A second theory suggests that the sai was always a weapon and that it made its way into Ryukyuan history by following the path of Buddhism, migrating from India to China to Okinawan. This theory suggests that the shape of the sai was designed in the image of the human body of the monks who carried them for protection. The rational for this theory is that there is little iron on Okinawa that would be needed to make the sai.
Another more modern theory is that the sai originated with the Okinawan police force who carried them as their personal "side-arm" to control crowds and apprehend criminals. This story gains credibility because one of Okinawa's leading sai practitioners was Kanagushiku (Kinjo) Ufuchiku, a highly regarded police captain who lived from 1841-1926. However, if the sai was a required weapon for the police there should be some evidence in recorded laws or regulations, but there not seem to be written evidence.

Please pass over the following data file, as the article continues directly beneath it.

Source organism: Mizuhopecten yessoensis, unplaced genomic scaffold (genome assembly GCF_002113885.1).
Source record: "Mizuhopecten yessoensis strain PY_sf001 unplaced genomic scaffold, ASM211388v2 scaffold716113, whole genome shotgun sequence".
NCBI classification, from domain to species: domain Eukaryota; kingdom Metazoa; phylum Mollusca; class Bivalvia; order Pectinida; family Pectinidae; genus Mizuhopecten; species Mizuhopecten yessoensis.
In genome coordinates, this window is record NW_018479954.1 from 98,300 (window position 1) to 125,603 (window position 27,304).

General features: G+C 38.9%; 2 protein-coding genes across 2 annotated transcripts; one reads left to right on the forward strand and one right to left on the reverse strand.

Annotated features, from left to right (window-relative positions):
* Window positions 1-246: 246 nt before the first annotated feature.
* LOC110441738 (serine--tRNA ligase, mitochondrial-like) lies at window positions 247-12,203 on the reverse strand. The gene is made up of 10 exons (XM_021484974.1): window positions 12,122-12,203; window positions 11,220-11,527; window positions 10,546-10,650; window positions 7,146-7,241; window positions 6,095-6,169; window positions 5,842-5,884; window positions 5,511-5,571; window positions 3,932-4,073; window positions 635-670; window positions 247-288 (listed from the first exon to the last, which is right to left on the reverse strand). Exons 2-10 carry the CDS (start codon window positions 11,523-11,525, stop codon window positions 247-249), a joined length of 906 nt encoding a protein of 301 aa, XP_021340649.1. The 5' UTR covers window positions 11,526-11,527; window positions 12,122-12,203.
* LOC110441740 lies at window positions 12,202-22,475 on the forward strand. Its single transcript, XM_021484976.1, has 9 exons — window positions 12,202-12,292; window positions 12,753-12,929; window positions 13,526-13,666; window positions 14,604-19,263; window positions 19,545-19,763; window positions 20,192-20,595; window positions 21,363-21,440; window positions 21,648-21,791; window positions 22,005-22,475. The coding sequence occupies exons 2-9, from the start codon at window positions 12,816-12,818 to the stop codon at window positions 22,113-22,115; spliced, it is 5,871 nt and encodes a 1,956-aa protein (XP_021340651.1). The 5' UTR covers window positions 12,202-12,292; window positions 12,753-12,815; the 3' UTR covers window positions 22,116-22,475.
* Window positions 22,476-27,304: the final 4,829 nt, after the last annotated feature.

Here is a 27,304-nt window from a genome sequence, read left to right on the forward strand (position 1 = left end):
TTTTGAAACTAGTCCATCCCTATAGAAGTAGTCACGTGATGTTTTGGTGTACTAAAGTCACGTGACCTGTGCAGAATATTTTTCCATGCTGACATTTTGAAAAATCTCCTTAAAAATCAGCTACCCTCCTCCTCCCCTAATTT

Although there is no evidence of weapons being confiscated in Okinawa, there were tight restrictions imposed on their rights to carry their weapons in public. Therefore, Okinawans increasingly relied upon carrying concealed weapons and sai were one of the prevalent weapons used for this purpose. These hidden sai were typically shorter than the modern sai, with straight prongs rather than flared ones so as not to snag on clothing when being drawn. Since throwing the sai was a common technique, the Okinawans routinely carried more than one sai. The sai could be used as a throwing weapon to knock a rider off his horse, not by stabbing, but more by the sheer weight of the sai. Also, a warrior had a spare sai in case he dropped or lost one. A concealed technique to use for in-fighting is a jab with the tip of the sai from the basic grip (blade along the forearm). However, this only is only possible when the sai length extends past the elbow.